World Health Organization Found Inadequate Evidence That Coffee Causes Cancer
- California Moves to Declare Coffee Safe From Cancer Risk
California officials bucked a recent court ruling Friday and offered reassurance to concerned coffee drinkers that their fix will not give them cancer.
The unprecedented action by the Office of Environmental Health Hazard Assessment to propose a regulation to essentially clear coffee of the stigma that it could pose a toxic risk followed a review of more than 1,000 studies published this week by the World Health Organization (WHO) that found inadequate evidence that coffee causes cancer.
The state agency implements a law passed by voters in Y 1986 that requires warnings of chemicals known to cause cancer and birth defects.
One of those chemicals is acrylamide, which is found in many things and is a byproduct of coffee roasting and brewing present in every Cup of Java.
If the regulation is adopted, it would be a huge win for the coffee industry which faces potentially massive civil penalties after recently losing an 8-year-old lawsuit in Los Angeles Superior Court that could require scary warnings on all coffee packaging sold in California.
Judge Elihu Berle found that Starbucks (NASDAQ:SBUX) and other coffee roasters and retailers had failed to show that benefits from drinking coffee outweighed any cancer risks. He had previously ruled the companies had not shown the threat from the chemical was insignificant.
The state’s action rejects that ruling.
“The proposed regulation would state that drinking coffee does not pose a significant cancer risk, despite the presence of chemicals created during the roasting and brewing process that are listed under Proposition 65 as known carcinogens,” the agency said in a statement. “The proposed regulation is based on extensive scientific evidence that drinking coffee has not been shown to increase the risk of cancer and may reduce the risk of some types of cancer.”
The National Coffee Association had no comment on the proposed change.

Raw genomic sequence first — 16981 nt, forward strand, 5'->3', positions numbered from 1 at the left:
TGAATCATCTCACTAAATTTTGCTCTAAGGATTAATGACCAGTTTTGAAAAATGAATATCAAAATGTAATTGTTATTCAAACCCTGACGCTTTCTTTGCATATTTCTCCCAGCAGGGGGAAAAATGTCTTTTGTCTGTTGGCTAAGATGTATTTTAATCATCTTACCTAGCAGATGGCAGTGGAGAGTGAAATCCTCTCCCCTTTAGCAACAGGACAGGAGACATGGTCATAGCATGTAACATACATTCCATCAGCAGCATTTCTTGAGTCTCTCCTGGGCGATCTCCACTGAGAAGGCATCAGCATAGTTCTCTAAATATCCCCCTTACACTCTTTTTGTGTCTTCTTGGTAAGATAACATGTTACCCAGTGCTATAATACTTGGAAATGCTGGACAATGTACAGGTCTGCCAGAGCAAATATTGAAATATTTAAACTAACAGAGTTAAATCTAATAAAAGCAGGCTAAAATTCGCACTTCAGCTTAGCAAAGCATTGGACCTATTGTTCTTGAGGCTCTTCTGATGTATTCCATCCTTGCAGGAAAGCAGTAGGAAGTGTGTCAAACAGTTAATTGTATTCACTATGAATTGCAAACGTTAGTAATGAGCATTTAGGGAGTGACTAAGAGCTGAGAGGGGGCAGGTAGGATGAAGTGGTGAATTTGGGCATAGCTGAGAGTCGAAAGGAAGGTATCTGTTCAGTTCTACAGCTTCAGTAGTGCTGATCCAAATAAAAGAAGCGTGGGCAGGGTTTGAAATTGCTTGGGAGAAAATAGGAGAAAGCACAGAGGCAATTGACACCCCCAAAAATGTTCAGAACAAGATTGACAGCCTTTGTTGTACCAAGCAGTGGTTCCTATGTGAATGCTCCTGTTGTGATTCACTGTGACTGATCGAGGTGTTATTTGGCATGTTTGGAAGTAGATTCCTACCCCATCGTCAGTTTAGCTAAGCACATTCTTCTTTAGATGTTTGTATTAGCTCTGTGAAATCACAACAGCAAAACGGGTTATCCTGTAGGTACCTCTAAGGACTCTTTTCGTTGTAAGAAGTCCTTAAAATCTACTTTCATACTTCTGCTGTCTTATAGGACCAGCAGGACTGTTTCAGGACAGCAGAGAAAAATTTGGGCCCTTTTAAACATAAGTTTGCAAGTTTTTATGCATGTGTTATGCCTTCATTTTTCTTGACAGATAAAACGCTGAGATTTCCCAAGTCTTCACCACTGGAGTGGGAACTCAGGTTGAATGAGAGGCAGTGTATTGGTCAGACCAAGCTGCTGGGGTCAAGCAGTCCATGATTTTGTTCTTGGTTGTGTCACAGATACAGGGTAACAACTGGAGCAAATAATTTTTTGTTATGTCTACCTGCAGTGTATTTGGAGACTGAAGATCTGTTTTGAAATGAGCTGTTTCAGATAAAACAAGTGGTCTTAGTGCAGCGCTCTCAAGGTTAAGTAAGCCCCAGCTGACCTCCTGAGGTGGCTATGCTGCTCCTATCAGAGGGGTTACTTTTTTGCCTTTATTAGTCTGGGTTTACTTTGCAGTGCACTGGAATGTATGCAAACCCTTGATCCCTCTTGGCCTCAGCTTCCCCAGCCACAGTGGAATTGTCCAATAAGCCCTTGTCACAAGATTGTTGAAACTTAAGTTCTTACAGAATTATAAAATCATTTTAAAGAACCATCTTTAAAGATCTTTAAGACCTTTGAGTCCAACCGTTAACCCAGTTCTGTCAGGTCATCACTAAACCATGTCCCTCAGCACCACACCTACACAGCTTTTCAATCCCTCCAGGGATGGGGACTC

In the past, the organization has said coffee has health benefits and that the lawsuit made a mockery of the state law intended to protect people from toxics.
Scientific evidence on coffee has gone back and forth many years, but concerns have eased recently about possible dangers, with some studies finding health benefits.
Big Coffee did not deny that acrylamide was found in the coffee, but they argued it was only found at low levels and was outweighed by other benefits such as antioxidants that reduce cancer risk.
The state agency’s action comes about a week after bi-partisan bills were introduced in both houses of Congress to require science-based criteria for labels on food and other products.
One of the sponsors, Rep. Kurt Schrader (D-OR), alluded to the California coffee lawsuit as an example of misleading warnings.
The lawsuit against Starbucks and 90 companies was brought by the tiny nonprofit under a law that allows private citizens, advocacy groups and their attorneys to sue on behalf of the State and collect a portion of civil penalties for failure to provide warnings, aka profiteering.
The Safe Drinking Water and Toxic Enforcement Act, better known as Proposition 65, requires warning labels for about 900 chemicals known to cause cancer or birth defects.
The law has been credited with reducing cancer-causing chemicals, but it has been criticized for leading to quick settlement shakedowns aka blackmail, and vague warnings that are often ignored.
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